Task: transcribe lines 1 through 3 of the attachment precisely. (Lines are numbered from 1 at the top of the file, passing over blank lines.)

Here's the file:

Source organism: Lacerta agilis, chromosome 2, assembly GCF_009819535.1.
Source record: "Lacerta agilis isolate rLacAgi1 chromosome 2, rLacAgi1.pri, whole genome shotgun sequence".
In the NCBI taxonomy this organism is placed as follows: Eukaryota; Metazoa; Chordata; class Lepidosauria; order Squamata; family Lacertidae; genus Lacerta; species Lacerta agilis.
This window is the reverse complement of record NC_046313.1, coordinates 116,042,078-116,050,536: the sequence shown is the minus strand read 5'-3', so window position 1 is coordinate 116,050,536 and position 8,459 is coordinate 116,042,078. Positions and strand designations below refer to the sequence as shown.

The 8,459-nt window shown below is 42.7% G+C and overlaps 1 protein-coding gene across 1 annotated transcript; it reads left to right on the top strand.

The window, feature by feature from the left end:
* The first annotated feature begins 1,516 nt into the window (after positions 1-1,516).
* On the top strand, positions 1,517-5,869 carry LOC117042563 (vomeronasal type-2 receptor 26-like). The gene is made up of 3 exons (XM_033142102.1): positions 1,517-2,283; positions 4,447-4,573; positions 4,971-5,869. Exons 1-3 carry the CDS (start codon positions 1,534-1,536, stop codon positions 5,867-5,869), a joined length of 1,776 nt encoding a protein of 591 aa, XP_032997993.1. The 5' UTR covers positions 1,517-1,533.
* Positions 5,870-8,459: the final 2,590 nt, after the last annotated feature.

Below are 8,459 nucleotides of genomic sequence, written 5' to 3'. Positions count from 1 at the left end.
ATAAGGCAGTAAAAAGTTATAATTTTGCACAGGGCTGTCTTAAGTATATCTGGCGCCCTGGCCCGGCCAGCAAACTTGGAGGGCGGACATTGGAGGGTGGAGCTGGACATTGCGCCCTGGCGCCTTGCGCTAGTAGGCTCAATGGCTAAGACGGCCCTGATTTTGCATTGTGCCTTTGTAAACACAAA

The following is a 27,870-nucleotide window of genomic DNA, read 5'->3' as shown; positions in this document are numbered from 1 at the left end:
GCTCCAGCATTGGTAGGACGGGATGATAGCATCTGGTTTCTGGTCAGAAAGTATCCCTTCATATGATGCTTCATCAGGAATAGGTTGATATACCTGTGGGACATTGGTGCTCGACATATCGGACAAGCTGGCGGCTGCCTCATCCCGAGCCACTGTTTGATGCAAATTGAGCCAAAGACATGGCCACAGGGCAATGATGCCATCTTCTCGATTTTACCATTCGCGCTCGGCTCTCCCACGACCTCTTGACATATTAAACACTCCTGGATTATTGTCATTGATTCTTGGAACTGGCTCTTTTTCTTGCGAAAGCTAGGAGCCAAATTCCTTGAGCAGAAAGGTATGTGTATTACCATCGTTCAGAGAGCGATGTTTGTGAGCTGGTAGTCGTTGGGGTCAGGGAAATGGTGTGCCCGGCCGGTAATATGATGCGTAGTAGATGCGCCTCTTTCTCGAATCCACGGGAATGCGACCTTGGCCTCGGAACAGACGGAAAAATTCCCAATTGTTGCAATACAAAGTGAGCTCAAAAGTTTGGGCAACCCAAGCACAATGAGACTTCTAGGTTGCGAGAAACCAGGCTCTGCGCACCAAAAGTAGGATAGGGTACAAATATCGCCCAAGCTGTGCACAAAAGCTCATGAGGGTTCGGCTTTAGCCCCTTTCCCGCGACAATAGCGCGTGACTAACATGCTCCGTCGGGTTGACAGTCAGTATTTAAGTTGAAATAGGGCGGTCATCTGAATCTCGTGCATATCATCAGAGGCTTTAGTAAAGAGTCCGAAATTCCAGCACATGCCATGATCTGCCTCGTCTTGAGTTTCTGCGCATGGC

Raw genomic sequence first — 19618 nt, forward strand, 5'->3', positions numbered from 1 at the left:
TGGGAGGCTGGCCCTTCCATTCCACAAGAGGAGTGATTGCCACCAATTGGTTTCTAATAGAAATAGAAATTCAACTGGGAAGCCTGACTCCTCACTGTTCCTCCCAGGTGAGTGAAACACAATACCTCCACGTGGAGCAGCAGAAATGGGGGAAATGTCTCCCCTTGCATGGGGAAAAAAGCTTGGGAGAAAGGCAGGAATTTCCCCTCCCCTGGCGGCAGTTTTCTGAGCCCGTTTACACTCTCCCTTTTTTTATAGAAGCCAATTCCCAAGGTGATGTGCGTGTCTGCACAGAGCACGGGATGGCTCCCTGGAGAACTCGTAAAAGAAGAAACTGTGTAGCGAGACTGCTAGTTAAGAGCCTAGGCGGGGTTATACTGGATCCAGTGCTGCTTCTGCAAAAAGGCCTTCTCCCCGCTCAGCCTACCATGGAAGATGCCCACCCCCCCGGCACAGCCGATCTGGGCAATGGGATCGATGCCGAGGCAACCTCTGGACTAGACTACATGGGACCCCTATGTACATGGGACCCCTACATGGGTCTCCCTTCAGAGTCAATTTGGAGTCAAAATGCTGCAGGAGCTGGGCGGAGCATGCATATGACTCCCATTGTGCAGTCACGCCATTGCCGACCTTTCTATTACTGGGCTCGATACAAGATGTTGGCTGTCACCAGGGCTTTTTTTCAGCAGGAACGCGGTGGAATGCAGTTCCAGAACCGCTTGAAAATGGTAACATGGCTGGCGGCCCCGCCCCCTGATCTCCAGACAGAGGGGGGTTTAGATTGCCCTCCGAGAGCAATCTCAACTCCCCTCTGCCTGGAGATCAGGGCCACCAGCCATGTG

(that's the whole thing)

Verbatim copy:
Source organism: Lacerta agilis, chromosome 2, assembly GCF_009819535.1.
Source record: "Lacerta agilis isolate rLacAgi1 chromosome 2, rLacAgi1.pri, whole genome shotgun sequence".
In the NCBI taxonomy this organism is placed as follows: Eukaryota; Metazoa; Chordata; class Lepidosauria; order Squamata; family Lacertidae; genus Lacerta; species Lacerta agilis.